The castle owed little of its strength to art. Around two sides of the cliff, whose plateau it nearly covered, ran a ravine escarped by nature, and so deep, that one, standing on the brink, looked down on the topmost branches of the pines that found roothold amongst the rocks beneath. The walls, in most places, rose sheer from the further verge, so that nothing without wings could have passed along; and the only access to the gate was across the narrowest part of the gorge, where a platform masonry jutted forth on either side, joined in the midst by a pont-levis that could be raised or lowered at pleasure. It seemed as if those who fortified the place had deemed it so nearly impregnable as to care little for ordinary outworks; for the barbican was built rather for show than defence-being, in truth, little more than an arch surmounted by battlements. But the ponderous gate-tower beyond was a small fortress in itself; and there the garrison was evidently intended to make its first serious stand. As soon as his party came up, Brakespeare dismounted all save such as were needed to take charge of the horses; and, causing the cumbrous lances to be piled, gave his brief orders for the assault, in case the castle should not be rendered peaceably.
Then very warily they crept forward on foot; yet not so warily, but that they were descried from a loop-hole, or tourelle; for on the battlement no watchman showed himself. Three or four quick notes of alarm were sounded on a bugle within; and as the leader of the Free Companions-deeming further precaution useless-set foot on the level clearing, the drawbridge rose with provoking slowness, till it hung in air midway betwixt the two platforms, leaving a chasm some three fathoms across.
Brakespeare seemed no more disconcerted, than if such an incident had entered into his plan of attack. Seeing that the place could not now be carried by surprise, he advanced his company, in regular order and no undue haste, across the open space; and, passing through the gates of the barbican, stood forth alone on the platform, and bade his trumpet sound a parley. After a brief delay, an elderly knight in full armour, save for the vizor, appeared behind the battlements of the gate-tower; and demanded, in set phrase, to be informed wherefore trespass was made on the lands of La Roche Dagon, and a challenge sounded at its gates; further, under what standard the intruders served? "I am here for mine own pleasure," Brakespeare answered; "and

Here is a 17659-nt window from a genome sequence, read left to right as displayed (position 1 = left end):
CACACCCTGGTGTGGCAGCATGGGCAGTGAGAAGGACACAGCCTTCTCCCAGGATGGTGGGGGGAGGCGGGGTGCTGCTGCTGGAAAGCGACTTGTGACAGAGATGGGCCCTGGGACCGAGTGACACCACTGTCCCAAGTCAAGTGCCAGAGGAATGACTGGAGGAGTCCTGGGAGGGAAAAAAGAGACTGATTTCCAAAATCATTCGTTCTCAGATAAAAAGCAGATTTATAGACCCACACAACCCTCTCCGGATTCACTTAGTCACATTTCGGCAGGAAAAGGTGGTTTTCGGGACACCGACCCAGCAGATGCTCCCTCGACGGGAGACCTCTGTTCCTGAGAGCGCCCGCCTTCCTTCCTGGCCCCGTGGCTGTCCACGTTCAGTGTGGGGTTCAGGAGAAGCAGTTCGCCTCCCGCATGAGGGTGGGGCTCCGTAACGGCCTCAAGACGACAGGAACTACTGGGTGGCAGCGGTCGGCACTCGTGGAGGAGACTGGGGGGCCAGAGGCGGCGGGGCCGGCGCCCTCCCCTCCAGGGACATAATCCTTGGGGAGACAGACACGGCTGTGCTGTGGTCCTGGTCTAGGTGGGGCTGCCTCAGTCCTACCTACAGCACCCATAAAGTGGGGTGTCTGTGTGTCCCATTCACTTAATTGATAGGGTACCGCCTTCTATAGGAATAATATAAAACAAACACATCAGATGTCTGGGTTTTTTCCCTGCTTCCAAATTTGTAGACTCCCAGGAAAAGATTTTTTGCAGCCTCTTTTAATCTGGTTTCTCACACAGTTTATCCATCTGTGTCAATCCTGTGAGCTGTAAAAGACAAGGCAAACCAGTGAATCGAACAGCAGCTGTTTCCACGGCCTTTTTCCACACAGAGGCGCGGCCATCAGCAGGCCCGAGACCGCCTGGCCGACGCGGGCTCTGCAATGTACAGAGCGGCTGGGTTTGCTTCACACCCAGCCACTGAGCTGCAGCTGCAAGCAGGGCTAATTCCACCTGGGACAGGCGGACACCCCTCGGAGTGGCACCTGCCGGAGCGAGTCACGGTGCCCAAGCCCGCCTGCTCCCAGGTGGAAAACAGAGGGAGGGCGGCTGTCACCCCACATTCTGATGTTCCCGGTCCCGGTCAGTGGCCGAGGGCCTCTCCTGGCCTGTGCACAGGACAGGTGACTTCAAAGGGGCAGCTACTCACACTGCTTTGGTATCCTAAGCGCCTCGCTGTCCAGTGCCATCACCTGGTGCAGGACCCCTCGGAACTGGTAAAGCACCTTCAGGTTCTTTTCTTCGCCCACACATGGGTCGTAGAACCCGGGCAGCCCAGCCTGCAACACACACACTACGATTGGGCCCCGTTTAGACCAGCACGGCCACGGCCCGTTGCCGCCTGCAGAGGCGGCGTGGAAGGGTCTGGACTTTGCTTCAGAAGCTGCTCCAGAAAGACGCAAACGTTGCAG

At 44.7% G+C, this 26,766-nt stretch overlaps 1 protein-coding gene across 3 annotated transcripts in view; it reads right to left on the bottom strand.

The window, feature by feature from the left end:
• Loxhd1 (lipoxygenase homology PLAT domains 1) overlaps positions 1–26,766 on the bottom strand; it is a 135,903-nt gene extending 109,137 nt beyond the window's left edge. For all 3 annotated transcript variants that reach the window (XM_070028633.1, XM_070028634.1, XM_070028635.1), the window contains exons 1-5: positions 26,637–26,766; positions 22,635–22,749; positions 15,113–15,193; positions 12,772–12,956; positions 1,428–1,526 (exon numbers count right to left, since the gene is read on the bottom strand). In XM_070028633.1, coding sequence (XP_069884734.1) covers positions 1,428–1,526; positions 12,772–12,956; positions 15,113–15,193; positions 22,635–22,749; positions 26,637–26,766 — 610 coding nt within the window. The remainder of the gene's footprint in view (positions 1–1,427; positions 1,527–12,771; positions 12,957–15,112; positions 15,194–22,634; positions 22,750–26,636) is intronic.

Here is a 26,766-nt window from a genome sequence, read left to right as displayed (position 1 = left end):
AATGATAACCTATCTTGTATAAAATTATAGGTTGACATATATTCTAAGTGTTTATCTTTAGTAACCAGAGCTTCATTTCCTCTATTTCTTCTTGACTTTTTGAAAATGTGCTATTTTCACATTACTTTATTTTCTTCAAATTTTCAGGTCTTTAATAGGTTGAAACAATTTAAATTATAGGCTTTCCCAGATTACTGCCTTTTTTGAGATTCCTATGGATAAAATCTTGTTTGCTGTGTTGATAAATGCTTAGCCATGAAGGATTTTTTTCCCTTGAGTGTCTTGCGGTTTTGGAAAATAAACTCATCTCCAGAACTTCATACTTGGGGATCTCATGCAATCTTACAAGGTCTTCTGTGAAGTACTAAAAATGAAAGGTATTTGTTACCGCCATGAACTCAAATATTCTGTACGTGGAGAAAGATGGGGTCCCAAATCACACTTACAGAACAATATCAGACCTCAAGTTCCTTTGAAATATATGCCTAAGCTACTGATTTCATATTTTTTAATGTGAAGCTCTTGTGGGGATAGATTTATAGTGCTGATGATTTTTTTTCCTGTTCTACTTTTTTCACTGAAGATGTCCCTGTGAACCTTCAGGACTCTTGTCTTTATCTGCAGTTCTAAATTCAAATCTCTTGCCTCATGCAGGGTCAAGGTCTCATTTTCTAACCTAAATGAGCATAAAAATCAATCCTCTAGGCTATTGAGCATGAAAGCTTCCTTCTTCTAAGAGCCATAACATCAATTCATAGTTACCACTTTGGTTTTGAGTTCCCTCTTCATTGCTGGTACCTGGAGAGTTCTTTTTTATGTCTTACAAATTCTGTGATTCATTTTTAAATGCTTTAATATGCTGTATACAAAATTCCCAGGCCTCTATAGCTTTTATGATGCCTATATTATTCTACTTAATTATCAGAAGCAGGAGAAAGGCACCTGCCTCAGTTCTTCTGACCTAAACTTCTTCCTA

I follow none other standard than King Edward's, when it is flying. But, for the nonce, I hold with the Free Company lying at Anse, under Sir Seguin de Bastefol's command. It is my purpose to lodge within your walls to-night, and it may be for some space after. Now, therefore, say quickly whether ye be minded to give me free admittance, or if I must make entry after mine own fashion."
The Frenchman's countenance fell at the mention of the Free Companies; but it grew dark and angry at Ralph's last words, though he constrained himself to speak with some formality.
"Sir Knight-for I perceive that your spurs are golden, though your manners scarce answer your degree-I may not reply to your demand without conference with the high and puissant dame whom I serve; for the Countess Bertha orders all things here, since it pleased Heaven to afflict our good Lord of La Roche Dagon with palsy."
So, with a stiff obeisance, the Frenchman withdrew; but returned instantly to say that the Countess chose to make answer in person. Lances and arbalests began to bristle all along the battlements of the gate-tower in strange contrast to these was the apparition that soon filled one of the centre crenelles.
A beautiful woman, though her beauty was of an uncommon type. The outline of the haughty aquiline features might have been softer, and the curve of the crimson sensual lips, less decided; the small head, too, would have seemed overloaded by the masses of red-gold hair that grew far down on the broad low brow, if the slender neck had not carried it so imperially: only the upper part of her figure was visible; yet somehow Ralph guessed it to be tall and shapely. She leant forward over the battlements-not eagerly or anxiously, but with a sort of indolent grace; as though she had been looking down on a spectacle prepared for her amusement. Brakespeare, standing bareheaded beneath her, was near enough to the glitter of her great tawny eyes, and her voice was wondrously sweet and clear, even now, when its tones were mocking.
"So, beau chevalier, you purpose, my seneschal tells me, to honour our poor dwelling with your company, whether it likes us or not. It grieves me to seem niggard or churlish; nevertheless, I counsel you to prick forward, ere darkness and rain overtake you, to some other shelter. Unless ye have martlet's wings, and can lodge in their nests, ye will find no shelter to-night at La Roche Dagon.
Brakespeare's cheek reddened, under the deep tan of sun and weather. But he made answer with grave courtesy